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Meredith
2nd March 2012, 19:45
Finally, some sanity may be introducing itself into the crisis of eating disorders.

http://www.guardian.co.uk/society/2012/mar/01/anorexia-research-government-intervention-justified?newsfeed=true

The title and headline of this article says it all:

Anorexia research finds government intervention justified

Economic analysis finds that banning very skinny models from catwalk and pictures from magazines may prevent 'epidemic'

1 March 2011

Governments are justified in using the law to prevent modelling agencies from using very skinny women on catwalks and stop magazines from printing adverts and photographs that suggest extreme thinness is attractive, according to research from the LSE.
At last! In so many ways, governments are far too intrusive in everyone's lives in all Western nations. But in this one area, where intervention is not only justified but necessary, governments have been criminally negligent thus far in not getting involved.

Now, at last, there may be some action, and the anorexia-pushers of the minus-size fashion establishment may be stopped in their tracks.

The rationale for this determination comes from the results of a new study into eating disorders that draws conclusions which will surprise no one at this forum, but which the media has hitherto been reluctant to acknowledge:

The first-ever economic analysis of anorexia, studying nearly 3,000 young women in the UK and the rest of Europe, found that the social and cultural environment influences decisions by young women to starve themselves in search of what they perceive to be an ideal body shape.

Young women, who make up 90% of anorexia nervosa cases, are influenced by the size and weight of their peer group.

LSE economist Dr Joan Costa-Font and Professor Mireia Jofre-Bonet from City University say that reducing the mass circulation of pictures of emaciated models and celebrities and restricting adverts in which they feature could lift some of the social pressure women feel to be thin.

"Government intervention to adjust individual biases in self-image would be justified to curb the spread of an epidemic of eating disorders," they write in their paper, to be published in the academic journal Economica later this year.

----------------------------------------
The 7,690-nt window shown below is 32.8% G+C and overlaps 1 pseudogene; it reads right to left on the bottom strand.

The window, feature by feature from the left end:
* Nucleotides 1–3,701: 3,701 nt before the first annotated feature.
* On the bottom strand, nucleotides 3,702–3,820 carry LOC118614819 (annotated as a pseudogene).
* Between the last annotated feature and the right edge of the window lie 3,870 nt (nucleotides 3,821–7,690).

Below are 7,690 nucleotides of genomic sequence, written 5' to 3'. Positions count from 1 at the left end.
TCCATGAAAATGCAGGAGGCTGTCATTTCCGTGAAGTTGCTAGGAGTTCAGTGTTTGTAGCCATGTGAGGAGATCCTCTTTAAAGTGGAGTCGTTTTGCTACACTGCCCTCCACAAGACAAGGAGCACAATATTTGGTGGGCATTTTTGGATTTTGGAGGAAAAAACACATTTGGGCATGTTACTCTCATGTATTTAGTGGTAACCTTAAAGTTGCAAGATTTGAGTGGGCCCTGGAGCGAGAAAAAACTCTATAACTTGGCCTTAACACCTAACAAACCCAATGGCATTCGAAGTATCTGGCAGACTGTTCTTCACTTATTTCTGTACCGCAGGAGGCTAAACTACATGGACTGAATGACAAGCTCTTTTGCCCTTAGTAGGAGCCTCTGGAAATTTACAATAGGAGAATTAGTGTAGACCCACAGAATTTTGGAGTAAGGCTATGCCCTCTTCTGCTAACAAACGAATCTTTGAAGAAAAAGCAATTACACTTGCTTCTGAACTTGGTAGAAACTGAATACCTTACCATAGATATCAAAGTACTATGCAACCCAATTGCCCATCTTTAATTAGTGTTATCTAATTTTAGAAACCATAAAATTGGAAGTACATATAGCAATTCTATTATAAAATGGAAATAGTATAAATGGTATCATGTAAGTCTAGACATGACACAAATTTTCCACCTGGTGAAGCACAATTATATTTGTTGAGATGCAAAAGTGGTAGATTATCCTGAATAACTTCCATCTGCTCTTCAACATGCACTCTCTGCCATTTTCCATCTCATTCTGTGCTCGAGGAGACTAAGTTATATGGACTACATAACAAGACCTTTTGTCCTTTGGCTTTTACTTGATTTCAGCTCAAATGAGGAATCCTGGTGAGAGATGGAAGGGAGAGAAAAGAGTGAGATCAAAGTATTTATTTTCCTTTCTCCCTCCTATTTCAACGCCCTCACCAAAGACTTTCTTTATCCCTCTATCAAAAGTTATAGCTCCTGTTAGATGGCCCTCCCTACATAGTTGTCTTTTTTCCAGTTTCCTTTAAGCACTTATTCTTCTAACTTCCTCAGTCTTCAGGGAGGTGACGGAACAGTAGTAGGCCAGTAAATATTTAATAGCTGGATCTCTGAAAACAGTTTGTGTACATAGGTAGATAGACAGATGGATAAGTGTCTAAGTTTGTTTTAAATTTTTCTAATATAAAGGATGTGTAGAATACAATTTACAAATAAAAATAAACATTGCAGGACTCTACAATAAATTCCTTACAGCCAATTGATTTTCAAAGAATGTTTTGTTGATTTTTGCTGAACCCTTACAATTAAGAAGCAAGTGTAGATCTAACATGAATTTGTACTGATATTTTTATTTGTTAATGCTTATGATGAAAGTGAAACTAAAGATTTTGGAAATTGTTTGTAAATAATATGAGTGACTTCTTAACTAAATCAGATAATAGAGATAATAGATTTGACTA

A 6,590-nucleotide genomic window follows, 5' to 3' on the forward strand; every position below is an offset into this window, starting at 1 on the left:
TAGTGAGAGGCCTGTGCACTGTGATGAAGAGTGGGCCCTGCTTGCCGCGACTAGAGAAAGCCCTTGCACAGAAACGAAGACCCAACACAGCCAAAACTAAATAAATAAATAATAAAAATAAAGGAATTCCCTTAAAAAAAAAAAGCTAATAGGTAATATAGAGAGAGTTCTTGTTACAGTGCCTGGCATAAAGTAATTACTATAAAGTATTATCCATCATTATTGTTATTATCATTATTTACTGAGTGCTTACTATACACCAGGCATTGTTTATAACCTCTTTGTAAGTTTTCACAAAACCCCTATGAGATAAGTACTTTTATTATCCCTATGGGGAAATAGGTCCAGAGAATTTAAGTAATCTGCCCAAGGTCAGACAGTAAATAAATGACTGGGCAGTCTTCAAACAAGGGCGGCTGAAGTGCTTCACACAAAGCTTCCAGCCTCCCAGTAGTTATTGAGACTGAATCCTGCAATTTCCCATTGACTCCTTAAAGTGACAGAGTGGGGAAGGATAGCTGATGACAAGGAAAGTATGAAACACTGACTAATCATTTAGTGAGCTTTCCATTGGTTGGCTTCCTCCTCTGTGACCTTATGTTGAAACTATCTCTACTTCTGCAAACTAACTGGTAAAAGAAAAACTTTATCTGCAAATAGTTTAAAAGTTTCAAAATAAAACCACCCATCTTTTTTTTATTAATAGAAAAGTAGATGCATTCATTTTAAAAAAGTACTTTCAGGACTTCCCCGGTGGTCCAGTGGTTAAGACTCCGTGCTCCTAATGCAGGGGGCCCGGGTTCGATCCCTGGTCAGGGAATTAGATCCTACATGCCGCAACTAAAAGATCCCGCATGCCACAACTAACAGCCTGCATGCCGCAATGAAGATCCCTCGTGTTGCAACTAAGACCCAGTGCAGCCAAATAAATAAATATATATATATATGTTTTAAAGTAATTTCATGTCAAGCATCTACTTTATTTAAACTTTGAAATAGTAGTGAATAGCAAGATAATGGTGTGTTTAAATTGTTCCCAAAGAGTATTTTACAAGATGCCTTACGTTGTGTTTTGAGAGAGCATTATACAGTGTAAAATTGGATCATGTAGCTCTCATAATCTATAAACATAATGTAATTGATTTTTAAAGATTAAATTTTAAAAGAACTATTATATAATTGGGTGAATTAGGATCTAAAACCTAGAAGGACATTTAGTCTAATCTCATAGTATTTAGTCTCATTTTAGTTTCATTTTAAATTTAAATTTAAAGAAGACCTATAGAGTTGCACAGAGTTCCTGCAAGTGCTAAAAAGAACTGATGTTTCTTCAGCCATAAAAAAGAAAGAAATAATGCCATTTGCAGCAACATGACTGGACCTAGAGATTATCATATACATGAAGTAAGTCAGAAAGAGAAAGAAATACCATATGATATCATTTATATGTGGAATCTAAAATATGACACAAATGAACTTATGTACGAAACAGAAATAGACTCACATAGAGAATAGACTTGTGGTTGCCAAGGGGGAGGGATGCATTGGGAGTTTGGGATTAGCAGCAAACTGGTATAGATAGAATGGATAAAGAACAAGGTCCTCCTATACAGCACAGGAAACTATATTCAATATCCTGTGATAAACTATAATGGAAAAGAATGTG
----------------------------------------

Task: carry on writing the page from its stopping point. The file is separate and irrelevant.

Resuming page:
Precisely. These conclusions are blatantly obvious, yet it has taken a study such as this for the fashion industry to be confronted with the truth:

1. Images of underweight models trigger eating disorders.
2. Eliminating such images would curb eating disorders.

Another article, this one from the Daily Mail, covers the ramifications of the same study.

http://www.dailymail.co.uk/femail/article-2109383/Government-justified-banning-underweight-models-catwalk-study-reveals.html

The pertinent facts:

The first-ever economic analysis of anorexia, studying nearly 3,000 young women in the UK and Europe, revealed that underweight models who appear in magazines and on the runway [are] responsible for distorting women's body image.

The study, to be published in the academic journal Economica later this year, also brands anorexia a 'socially transmitted disease.'

Dr Joan Costa-Font, who worked on the research conducted at the London School of Economics, said: 'Government intervention to adjust individual biases in self-image would be justified to curb the spread of a potential epidemic of eating disorders.

'We found evidence that social pressure, through peer shape, is a determinant in explaining anorexia nervosa and a distorted self-perception of one’s own body.'

The research also advocated 'reducing the mass circulation of pictures of emaciated models and celebrities and restricting adverts in which they feature.'
The only other aspect that would have made this report stronger would have been a provision that, in addition to banning emaciated models, government should mandate the use of fuller-figured models -- that is true plus-size models, over a size 14.

The report includes one comment on what could be done proactively, in addition to eliminating images of cadaverous frames:

The study recommended governments could also help promote healthier body image via social networking.